and this volume is a brick-like 1810 pages, making volume 1 at only
          1057 look svelte. But it's more than Lewis's letters of 1950-1963;
          160 pages are devoted to a supplement - earlier letters that have
          turned up since publication of the previous volumes, and letters
          originally omitted from volume 1 including Lewis's side of his
          1920s "Great War" philosophical argument with Owen Barfield. This
          section includes a number of published letters to editors, and a 1947
          fan letter (in pastiche 17th century English) to T.H. White, which I
          had heard of but never seen.
          >
          > I haven't gone over the text much, but I note that letters with
          Warren Lewis's "reference numbers" on them are very scattered.
          There's a number of 1963 letters clarifying Walter Hooper's role as
          Lewis's "temporary secretary." Hooper's desire to give recipients'
          biographies in great detail whenever possible has not abated, and in
          a number of cases he includes comments from the recipients explaining
          their recollection of what Lewis (who often replied to queries
          without repeating what was asked) was talking about.
          >
          > David Bratman
          >
          > -----Original Message-----
          > >From: John D Rateliff <sacnoth@...>
          > >Sent: Jan 16, 2007 8:42 PM
          > >To: mythsoc@yahoogroups.com
          > >Subject: [mythsoc] happiness/unhappiness
          > >
          > >Happiness is . . .
          > > . . . the arrival of a new book about Tolkien, in this case
          THE
          > >PLANTS OF MIDDLE-EARTH: BOTANY AND SUB-CREATION by Dinah Hazell.
          > >
          > >Unhappiness is . . .
          > > . . . the arrival of the empty box that should have contained
          > >Vol. III of COLLECTED LETTERS OF C. S. LEWIS, lost in the mail
          > >between the bookseller and my mailbox. Arrgh.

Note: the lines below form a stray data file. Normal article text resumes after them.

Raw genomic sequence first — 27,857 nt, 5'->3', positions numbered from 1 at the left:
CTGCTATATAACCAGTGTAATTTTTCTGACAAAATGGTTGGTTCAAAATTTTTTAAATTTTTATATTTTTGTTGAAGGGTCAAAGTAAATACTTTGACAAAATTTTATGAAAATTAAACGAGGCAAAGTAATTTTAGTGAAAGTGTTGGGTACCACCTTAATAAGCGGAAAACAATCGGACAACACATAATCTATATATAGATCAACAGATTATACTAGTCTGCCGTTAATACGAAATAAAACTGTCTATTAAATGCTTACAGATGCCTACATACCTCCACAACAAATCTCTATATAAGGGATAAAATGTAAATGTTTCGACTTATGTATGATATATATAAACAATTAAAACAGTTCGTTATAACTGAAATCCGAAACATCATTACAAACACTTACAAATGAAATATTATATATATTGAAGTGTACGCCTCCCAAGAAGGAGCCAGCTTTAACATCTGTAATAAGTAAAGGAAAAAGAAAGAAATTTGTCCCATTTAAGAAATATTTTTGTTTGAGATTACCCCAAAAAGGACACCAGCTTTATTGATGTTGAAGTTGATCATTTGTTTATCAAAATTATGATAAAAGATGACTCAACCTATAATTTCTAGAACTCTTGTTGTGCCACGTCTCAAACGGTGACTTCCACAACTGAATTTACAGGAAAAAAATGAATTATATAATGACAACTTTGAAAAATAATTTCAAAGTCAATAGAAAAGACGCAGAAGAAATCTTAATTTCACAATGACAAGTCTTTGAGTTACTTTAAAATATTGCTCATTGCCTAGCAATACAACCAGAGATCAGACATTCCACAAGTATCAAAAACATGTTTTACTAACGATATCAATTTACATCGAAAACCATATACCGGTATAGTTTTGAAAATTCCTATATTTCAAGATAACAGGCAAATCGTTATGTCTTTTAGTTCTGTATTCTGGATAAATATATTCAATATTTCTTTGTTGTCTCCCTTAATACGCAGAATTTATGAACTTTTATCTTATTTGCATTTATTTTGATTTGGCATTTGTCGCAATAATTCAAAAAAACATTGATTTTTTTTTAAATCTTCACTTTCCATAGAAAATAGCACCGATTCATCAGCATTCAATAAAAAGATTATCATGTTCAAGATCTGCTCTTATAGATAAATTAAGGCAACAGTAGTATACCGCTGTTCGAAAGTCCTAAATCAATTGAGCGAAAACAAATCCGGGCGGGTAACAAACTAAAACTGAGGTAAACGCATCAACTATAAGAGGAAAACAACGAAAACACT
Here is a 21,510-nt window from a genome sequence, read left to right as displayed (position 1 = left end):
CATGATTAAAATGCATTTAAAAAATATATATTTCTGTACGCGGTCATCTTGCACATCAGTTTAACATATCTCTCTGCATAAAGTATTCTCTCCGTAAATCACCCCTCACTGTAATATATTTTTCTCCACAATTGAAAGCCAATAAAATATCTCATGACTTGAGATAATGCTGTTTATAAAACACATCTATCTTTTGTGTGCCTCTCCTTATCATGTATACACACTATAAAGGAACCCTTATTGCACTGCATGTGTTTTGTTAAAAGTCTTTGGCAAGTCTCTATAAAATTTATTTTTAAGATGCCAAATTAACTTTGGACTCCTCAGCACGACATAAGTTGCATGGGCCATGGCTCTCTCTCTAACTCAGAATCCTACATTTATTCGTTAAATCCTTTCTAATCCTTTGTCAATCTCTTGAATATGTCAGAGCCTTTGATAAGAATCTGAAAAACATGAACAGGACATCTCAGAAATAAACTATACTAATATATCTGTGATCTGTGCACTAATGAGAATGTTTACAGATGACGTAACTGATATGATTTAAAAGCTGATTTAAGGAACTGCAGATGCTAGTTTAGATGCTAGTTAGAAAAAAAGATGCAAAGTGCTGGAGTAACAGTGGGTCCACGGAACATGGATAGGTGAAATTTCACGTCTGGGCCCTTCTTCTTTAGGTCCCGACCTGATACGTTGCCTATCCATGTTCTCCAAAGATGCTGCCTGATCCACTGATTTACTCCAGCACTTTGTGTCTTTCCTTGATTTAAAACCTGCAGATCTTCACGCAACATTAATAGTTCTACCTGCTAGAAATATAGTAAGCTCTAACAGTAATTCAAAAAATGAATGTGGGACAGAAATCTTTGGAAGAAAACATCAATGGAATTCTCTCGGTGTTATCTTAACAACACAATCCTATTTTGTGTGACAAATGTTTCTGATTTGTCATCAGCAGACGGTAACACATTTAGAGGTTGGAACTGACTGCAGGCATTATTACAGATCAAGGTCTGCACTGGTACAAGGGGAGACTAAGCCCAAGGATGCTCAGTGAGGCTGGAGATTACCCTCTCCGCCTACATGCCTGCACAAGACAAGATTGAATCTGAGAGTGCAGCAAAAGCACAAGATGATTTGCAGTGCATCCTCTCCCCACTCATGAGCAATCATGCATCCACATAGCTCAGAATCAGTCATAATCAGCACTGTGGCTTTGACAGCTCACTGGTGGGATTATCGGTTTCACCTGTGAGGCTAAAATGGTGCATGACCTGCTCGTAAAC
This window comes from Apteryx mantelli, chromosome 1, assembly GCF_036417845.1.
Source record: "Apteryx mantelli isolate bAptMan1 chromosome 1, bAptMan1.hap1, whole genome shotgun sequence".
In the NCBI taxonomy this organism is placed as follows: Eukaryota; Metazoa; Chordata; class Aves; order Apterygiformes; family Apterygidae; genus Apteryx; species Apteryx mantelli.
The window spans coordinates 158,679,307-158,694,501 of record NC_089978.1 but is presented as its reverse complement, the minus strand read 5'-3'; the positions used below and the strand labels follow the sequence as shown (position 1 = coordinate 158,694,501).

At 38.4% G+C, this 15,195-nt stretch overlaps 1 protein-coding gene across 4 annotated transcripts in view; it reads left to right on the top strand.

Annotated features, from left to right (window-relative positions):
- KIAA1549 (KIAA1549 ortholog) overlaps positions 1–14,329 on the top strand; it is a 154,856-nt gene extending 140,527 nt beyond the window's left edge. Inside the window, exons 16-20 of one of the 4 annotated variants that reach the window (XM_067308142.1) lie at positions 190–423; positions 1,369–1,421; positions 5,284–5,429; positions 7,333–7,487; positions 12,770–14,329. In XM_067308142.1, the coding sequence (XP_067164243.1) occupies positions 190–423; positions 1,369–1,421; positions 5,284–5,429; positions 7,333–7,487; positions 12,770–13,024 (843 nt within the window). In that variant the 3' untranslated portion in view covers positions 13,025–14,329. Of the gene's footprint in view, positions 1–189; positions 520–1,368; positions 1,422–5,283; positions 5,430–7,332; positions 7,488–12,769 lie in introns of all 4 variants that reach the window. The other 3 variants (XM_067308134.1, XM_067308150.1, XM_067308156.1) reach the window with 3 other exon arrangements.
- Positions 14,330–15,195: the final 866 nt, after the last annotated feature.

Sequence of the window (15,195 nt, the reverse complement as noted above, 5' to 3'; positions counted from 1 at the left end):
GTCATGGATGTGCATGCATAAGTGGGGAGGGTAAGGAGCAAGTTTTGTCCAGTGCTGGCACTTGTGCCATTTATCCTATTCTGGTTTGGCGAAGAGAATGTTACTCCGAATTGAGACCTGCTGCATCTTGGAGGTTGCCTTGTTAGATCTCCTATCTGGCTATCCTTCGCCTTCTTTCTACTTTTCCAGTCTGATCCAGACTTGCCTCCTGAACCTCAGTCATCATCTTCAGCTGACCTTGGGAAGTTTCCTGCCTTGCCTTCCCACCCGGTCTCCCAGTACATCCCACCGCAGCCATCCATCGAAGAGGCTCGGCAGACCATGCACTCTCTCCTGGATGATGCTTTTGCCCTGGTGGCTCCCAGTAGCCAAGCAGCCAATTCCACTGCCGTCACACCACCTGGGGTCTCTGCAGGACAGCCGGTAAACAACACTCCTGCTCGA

> >
          > >--JDR
          >
        • David Bratman
          A person not interested in serious Lewis research doesn t need the Collected Letters, which are very long. There s a shorter, older volume, Letters of C.S.
          Message 4 of 4 , Jan 17, 2007
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            A person not interested in serious Lewis research doesn't need the
            Collected Letters, which are very long. There's a shorter, older volume,
            "Letters of C.S. Lewis" edited by W.H. Lewis, with the highlights.

            Volume 3 of the Collected, covering 1950-1963, has a lot of casual
            references to the Bird and Baby, but the meat of the Inklings, and of
            Lewis's friendship with Tolkien, comes in volume 2, 1931-1949. The problem
            is that Lewis rarely wrote about the Inklings except to his brother during
            the brief period when he was away. Most of his comments about his
            friendship with Tolkien come in a few letters to friends from the period
            1929 to the early 1930s.

            By 1950 Lewis was fairly famous, and he got a lot of letters from readers
            asking him various questions about his books, which he liked to explain but
            was loathe to analyze, and asking his spiritual advice on various
            questions. There's a lot of both of these in here. And as they're
            complete, a tremendous amount of trivia: letters to his publisher
            correcting typographical errors in his books, letters to friends arranging
            meeting dates, that sort of thing.

            David Bratman


            At 05:40 PM 1/17/2007 +0000, ajkjr1 wrote:
            >As my main area of interest is with J.R.R. Tolkien but with
            >additional interest in The Inklings, can you give me an idea of what
            >is contain in some of his letters? I think volume 1 is primarily his
            >younger years. Do the other volumes cover any discussions with the
            >Inklings, meeting at Bird & Baby and with Tolkien in particular? I
            >love to soak up as much information as possible but before I spend
            >the money wanted to get a better idea of what was in each volume.